Eczema appears as a red, itchy rash, sometimes with a thickening, leatherydiscoloration of the skin. From puberty on, it usually appears as dry, itchy patches of skin in the folds of the elbows and knees. The face, neck, and upper trunk are common areas. The skin becomes dry and leathery after repeated scratching.
Eczema causes the skin to itch intensely, and many of the problems seen by doctors are a result of “itch-scratch-itch” syndrome. Areas that itch tend to be scratched by the patient, and scratching makes the eczema worse.
A person with eczema often has a history of allergic manifestations such as asthma or hay fever, or a family history of asthma, hay fever, or atopic dermatitis though this isn’t always the case. The term “atopic” is derived from the Greek word atopos, which means “away from the place.” It describes a family of sensitivities to ordinary substances to which most people have no reaction. Hence, the sensitivity is “out of place”.
Though much of atopic dermatitis is genetic and caused by the “atopic” or reactive immune system, environmental factors are also play a role. Eczema may be set off by extreme temperatures, stress, sweating, medication, clothing (especially wool or silk), grease, oils, soap and detergents, and environmental allergens. Dryness is perhaps the most important trigger. Drying soaps should be avoided, and the skin should be moisturized frequently.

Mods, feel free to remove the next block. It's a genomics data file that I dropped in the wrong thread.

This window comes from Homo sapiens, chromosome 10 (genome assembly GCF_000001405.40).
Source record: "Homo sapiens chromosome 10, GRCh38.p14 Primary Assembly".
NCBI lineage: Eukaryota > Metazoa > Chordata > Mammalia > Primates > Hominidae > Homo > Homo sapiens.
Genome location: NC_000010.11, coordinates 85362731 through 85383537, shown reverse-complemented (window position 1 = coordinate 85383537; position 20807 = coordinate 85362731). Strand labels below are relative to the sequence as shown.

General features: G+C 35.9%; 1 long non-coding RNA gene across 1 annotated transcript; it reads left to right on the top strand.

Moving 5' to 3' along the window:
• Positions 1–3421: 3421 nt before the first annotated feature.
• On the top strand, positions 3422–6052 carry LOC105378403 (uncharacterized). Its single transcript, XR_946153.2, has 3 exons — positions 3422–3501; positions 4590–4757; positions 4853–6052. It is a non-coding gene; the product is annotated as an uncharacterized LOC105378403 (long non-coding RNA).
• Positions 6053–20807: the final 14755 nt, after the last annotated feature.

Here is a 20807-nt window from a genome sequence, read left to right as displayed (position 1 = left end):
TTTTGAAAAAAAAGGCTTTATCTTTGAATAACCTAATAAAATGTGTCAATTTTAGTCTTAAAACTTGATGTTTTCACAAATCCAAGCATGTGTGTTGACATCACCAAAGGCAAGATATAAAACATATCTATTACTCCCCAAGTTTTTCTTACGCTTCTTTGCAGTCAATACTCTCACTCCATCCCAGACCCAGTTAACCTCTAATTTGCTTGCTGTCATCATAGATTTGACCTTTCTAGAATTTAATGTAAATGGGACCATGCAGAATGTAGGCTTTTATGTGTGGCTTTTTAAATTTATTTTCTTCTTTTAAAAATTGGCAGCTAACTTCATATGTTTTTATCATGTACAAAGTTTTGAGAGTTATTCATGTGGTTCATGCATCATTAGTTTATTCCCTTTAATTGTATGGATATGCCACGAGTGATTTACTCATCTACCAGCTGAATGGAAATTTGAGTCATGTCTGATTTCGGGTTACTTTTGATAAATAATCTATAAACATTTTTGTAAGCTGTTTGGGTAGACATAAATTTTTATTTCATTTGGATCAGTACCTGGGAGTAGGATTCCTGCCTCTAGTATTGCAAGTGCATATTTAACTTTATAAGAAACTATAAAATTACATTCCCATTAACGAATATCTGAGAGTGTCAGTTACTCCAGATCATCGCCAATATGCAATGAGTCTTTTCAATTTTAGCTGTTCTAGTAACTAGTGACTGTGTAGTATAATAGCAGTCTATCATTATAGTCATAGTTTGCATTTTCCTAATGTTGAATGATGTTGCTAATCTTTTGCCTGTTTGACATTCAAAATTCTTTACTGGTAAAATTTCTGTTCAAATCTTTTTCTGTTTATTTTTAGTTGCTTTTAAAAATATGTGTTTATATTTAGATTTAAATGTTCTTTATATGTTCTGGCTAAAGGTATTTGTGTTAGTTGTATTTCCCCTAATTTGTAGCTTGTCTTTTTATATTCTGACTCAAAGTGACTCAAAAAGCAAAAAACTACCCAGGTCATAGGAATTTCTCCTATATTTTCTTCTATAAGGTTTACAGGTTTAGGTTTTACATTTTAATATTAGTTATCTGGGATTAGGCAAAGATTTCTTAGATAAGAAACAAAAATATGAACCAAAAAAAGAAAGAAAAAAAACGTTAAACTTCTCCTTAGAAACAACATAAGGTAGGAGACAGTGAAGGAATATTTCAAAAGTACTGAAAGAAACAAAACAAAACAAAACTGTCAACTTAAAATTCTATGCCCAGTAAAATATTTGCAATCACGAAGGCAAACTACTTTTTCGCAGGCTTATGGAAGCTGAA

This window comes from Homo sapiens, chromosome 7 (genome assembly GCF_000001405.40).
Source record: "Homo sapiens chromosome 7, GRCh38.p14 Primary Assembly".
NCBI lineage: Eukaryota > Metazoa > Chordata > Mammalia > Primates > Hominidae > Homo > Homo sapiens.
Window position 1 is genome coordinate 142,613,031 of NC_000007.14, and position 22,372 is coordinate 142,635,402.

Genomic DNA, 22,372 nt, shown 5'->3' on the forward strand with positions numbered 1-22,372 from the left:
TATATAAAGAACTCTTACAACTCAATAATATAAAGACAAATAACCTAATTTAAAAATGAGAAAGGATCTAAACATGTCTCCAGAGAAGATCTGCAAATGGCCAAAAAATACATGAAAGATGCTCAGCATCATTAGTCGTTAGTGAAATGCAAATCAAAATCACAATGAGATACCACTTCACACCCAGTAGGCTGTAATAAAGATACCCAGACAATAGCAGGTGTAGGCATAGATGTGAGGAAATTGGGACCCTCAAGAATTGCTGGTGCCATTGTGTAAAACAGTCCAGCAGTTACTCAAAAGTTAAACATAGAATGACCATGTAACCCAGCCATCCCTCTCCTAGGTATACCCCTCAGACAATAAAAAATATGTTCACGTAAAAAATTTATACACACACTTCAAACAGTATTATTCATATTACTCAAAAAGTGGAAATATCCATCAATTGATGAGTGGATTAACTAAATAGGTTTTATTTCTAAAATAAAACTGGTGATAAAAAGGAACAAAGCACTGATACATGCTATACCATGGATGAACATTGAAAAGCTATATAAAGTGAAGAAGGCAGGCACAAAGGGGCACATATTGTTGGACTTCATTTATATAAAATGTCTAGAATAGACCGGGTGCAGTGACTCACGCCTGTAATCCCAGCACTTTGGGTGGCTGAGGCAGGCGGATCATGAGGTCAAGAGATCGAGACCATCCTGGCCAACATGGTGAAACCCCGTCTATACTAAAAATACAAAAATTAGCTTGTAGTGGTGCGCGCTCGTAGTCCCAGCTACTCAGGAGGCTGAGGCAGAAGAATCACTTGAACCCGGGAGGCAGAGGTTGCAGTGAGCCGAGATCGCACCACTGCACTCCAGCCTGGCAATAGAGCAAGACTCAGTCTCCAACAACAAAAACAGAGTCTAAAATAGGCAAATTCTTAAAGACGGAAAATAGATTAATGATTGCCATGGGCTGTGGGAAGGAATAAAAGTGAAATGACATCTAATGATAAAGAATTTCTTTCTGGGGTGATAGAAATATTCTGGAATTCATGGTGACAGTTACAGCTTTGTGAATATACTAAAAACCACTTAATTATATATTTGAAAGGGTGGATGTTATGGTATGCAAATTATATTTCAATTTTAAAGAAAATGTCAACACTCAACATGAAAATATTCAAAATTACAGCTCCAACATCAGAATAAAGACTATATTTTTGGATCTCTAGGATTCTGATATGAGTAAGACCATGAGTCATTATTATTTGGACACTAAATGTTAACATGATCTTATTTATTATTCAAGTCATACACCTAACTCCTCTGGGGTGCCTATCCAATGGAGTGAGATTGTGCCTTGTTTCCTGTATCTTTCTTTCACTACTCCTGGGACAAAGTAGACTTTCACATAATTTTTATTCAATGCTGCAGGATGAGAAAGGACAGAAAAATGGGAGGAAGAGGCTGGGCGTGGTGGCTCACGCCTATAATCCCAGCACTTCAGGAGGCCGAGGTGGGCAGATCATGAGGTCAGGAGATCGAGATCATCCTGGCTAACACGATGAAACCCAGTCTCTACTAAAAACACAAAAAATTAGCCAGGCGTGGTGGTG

Patients with eczema are also very susceptible to severe infections from certain viruses, for example, the herpes simplex virus that produces fever blisters and sores. Patients with eczema have hyperirritable skin. Therefore, anything that dries or irritates the skin will be a problem, and should definitely be avoided. The aims of home therapy are to decrease trigger factors, reduce itching, suppress inflammation, lubricate the skin, and alleviate anxiety.
Dermatologists generally recommend the following steps:
- Avoid rough, scratchy, tight clothing and woolens
- Avoid frequent use of soaps, hot water, and other cleansing procedures that tend to remove natural oil from the skin. Use a moisturizing soap such as Dove, Tone, Lever 2000, Eucerin, Aveeno, Basis, Alpha Keri, or Purpose, and recommended cleansers include Cetaphil and Aquanil.
- Bathe no more than once daily
- Washcloths and brushes should not be used while bathing
- After bathing, the skin should be patted dry (not rubbed) and then immediately (before it dries completely) covered with a thin film of moisturizer cream or ointment (not lotion) e.g. Aquaphor, Eucerin, Vaseline).
… for more information on eczema and dermatitis, check out our home page: http://sebdermatitis.net or eczema’s and dermatitis dedicated categories.